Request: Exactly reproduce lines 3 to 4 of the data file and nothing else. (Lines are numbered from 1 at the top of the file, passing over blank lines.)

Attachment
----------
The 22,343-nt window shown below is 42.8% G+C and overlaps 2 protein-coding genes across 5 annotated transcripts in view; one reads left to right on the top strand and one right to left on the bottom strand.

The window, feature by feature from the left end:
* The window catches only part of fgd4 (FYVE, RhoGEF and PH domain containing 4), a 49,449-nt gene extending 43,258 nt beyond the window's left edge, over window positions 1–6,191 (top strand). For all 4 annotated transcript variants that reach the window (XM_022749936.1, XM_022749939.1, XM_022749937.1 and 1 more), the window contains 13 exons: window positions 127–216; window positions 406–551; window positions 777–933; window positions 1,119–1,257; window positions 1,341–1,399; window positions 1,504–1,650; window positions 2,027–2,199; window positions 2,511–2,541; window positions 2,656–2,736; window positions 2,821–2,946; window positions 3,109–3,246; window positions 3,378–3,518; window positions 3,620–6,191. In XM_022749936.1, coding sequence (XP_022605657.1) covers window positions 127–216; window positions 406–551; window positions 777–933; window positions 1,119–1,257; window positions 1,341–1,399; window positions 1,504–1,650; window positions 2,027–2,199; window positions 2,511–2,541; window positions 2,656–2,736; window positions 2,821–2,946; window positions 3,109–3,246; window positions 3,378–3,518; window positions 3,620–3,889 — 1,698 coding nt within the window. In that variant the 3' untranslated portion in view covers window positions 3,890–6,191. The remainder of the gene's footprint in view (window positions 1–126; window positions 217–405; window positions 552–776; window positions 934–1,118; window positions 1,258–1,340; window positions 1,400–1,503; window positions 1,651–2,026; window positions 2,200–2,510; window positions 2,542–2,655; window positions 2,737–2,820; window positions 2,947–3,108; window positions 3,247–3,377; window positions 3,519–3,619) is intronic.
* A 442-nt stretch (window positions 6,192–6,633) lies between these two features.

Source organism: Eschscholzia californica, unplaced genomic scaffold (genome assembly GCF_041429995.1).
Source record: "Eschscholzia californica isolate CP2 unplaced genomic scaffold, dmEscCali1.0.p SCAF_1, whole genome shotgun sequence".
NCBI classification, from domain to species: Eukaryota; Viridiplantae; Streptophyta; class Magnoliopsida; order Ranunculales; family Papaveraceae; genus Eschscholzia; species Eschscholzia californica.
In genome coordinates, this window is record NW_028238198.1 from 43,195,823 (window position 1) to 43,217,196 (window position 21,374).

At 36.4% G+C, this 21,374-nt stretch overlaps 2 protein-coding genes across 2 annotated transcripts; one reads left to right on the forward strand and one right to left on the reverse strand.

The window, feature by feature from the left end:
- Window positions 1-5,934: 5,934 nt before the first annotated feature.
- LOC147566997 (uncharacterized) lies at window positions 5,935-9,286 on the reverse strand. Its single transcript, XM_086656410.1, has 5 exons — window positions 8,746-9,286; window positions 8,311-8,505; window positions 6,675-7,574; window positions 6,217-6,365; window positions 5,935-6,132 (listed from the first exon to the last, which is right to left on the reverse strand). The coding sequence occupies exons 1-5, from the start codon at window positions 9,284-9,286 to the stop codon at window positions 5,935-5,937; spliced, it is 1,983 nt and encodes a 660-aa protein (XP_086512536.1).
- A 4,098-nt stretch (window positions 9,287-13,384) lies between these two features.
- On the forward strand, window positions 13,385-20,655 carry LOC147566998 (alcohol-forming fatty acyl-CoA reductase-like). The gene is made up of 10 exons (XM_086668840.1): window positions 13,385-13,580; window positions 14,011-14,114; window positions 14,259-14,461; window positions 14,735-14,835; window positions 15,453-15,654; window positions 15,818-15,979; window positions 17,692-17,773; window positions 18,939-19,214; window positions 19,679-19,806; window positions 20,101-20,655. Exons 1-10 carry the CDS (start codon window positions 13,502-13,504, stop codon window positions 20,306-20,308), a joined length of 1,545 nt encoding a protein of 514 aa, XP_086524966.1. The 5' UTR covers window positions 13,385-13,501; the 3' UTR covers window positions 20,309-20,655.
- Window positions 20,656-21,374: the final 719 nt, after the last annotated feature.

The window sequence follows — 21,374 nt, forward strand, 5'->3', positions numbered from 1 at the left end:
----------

* The window catches only part of fgd4 (FYVE, RhoGEF and PH domain containing 4), a 49,449-nt gene extending 43,258 nt beyond the window's left edge, over window positions 1–6,191 (top strand). For all 4 annotated transcript variants that reach the window (XM_022749936.1, XM_022749939.1, XM_022749937.1 and 1 more), the window contains 13 exons: window positions 127–216; window positions 406–551; window positions 777–933; window positions 1,119–1,257; window positions 1,341–1,399; window positions 1,504–1,650; window positions 2,027–2,199; window positions 2,511–2,541; window positions 2,656–2,736; window positions 2,821–2,946; window positions 3,109–3,246; window positions 3,378–3,518; window positions 3,620–6,191. In XM_022749936.1, coding sequence (XP_022605657.1) covers window positions 127–216; window positions 406–551; window positions 777–933; window positions 1,119–1,257; window positions 1,341–1,399; window positions 1,504–1,650; window positions 2,027–2,199; window positions 2,511–2,541; window positions 2,656–2,736; window positions 2,821–2,946; window positions 3,109–3,246; window positions 3,378–3,518; window positions 3,620–3,889 — 1,698 coding nt within the window. In that variant the 3' untranslated portion in view covers window positions 3,890–6,191. The remainder of the gene's footprint in view (window positions 1–126; window positions 217–405; window positions 552–776; window positions 934–1,118; window positions 1,258–1,340; window positions 1,400–1,503; window positions 1,651–2,026; window positions 2,200–2,510; window positions 2,542–2,655; window positions 2,737–2,820; window positions 2,947–3,108; window positions 3,247–3,377; window positions 3,519–3,619) is intronic.
* A 442-nt stretch (window positions 6,192–6,633) lies between these two features.